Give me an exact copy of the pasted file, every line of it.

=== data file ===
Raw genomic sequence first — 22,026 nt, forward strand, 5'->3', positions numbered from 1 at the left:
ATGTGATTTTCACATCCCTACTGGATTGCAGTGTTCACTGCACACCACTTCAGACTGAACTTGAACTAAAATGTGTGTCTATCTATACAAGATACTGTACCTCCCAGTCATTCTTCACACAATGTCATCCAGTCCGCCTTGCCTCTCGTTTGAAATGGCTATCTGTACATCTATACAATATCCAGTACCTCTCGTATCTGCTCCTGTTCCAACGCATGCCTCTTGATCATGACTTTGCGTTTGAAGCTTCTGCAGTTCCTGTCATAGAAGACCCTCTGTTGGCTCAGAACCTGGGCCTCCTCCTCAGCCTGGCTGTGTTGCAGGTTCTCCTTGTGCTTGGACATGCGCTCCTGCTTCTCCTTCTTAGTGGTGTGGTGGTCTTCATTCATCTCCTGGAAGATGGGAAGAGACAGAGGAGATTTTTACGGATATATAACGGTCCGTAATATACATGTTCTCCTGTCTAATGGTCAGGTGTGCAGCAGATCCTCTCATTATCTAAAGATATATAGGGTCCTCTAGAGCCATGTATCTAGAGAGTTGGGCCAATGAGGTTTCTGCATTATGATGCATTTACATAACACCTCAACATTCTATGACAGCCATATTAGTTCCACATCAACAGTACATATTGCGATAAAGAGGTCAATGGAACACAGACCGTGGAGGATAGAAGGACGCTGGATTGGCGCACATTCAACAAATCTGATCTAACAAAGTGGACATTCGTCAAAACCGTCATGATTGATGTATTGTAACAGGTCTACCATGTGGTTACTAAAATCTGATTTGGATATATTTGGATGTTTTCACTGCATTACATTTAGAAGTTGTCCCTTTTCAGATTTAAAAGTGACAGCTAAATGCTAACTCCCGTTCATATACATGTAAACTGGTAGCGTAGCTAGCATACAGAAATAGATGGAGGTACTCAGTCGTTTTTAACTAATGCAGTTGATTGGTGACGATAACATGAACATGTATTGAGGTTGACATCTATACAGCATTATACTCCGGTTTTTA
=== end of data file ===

Raw genomic sequence first — 22,026 nt, forward strand, 5'->3', positions numbered from 1 at the left:
ATGTGATTTTCACATCCCTACTGGATTGCAGTGTTCACTGCACACCACTTCAGACTGAACTTGAACTAAAATGTGTGTCTATCTATACAAGATACTGTACCTCCCAGTCATTCTTCACACAATGTCATCCAGTCCGCCTTGCCTCTCGTTTGAAATGGCTATCTGTACATCTATACAATATCCAGTACCTCTCGTATCTGCTCCTGTTCCAACGCATGCCTCTTGATCATGACTTTGCGTTTGAAGCTTCTGCAGTTCCTGTCATAGAAGACCCTCTGTTGGCTCAGAACCTGGGCCTCCTCCTCAGCCTGGCTGTGTTGCAGGTTCTCCTTGTGCTTGGACATGCGCTCCTGCTTCTCCTTCTTAGTGGTGTGGTGGTCTTCATTCATCTCCTGGAAGATGGGAAGAGACAGAGGAGATTTTTACGGATATATAACGGTCCGTAATATACATGTTCTCCTGTCTAATGGTCAGGTGTGCAGCAGATCCTCTCATTATCTAAAGATATATAGGGTCCTCTAGAGCCATGTATCTAGAGAGTTGGGCCAATGAGGTTTCTGCATTATGATGCATTTACATAACACCTCAACATTCTATGACAGCCATATTAGTTCCACATCAACAGTACATATTGCGATAAAGAGGTCAATGGAACACAGACCGTGGAGGATAGAAGGACGCTGGATTGGCGCACATTCAACAAATCTGATCTAACAAAGTGGACATTCGTCAAAACCGTCATGATTGATGTATTGTAACAGGTCTACCATGTGGTTACTAAAATCTGATTTGGATATATTTGGATGTTTTCACTGCATTACATTTAGAAGTTGTCCCTTTTCAGATTTAAAAGTGACAGCTAAATGCTAACTCCCGTTCATATACATGTAAACTGGTAGCGTAGCTAGCATACAGAAATAGATGGAGGTACTCAGTCGTTTTTAACTAATGCAGTTGATTGGTGACGATAACATGAACATGTATTGAGGTTGACATCTATACAGCATTATACTCCGGTTTTTA